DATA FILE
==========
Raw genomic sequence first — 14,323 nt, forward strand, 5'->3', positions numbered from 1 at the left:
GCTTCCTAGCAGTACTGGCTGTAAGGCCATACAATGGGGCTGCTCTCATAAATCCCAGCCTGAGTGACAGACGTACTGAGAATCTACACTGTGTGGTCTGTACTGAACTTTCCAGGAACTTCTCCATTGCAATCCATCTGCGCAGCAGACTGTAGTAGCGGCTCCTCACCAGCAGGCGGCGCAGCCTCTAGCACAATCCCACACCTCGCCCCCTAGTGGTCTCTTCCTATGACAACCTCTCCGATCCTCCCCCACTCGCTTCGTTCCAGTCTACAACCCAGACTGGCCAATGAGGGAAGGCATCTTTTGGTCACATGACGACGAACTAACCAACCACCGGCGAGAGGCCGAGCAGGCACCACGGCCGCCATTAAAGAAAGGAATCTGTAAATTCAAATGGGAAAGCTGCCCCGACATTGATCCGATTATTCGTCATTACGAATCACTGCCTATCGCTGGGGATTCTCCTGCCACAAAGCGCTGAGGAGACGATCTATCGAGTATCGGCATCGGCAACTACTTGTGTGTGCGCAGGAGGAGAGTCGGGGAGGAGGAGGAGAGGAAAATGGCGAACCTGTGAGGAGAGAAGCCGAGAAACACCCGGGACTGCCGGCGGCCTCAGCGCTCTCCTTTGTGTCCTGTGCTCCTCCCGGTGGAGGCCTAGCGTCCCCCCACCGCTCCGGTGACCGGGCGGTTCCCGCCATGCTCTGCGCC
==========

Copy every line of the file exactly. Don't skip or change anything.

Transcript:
Raw genomic sequence first — 14,323 nt, forward strand, 5'->3', positions numbered from 1 at the left:
GCTTCCTAGCAGTACTGGCTGTAAGGCCATACAATGGGGCTGCTCTCATAAATCCCAGCCTGAGTGACAGACGTACTGAGAATCTACACTGTGTGGTCTGTACTGAACTTTCCAGGAACTTCTCCATTGCAATCCATCTGCGCAGCAGACTGTAGTAGCGGCTCCTCACCAGCAGGCGGCGCAGCCTCTAGCACAATCCCACACCTCGCCCCCTAGTGGTCTCTTCCTATGACAACCTCTCCGATCCTCCCCCACTCGCTTCGTTCCAGTCTACAACCCAGACTGGCCAATGAGGGAAGGCATCTTTTGGTCACATGACGACGAACTAACCAACCACCGGCGAGAGGCCGAGCAGGCACCACGGCCGCCATTAAAGAAAGGAATCTGTAAATTCAAATGGGAAAGCTGCCCCGACATTGATCCGATTATTCGTCATTACGAATCACTGCCTATCGCTGGGGATTCTCCTGCCACAAAGCGCTGAGGAGACGATCTATCGAGTATCGGCATCGGCAACTACTTGTGTGTGCGCAGGAGGAGAGTCGGGGAGGAGGAGGAGAGGAAAATGGCGAACCTGTGAGGAGAGAAGCCGAGAAACACCCGGGACTGCCGGCGGCCTCAGCGCTCTCCTTTGTGTCCTGTGCTCCTCCCGGTGGAGGCCTAGCGTCCCCCCACCGCTCCGGTGACCGGGCGGTTCCCGCCATGCTCTGCGCC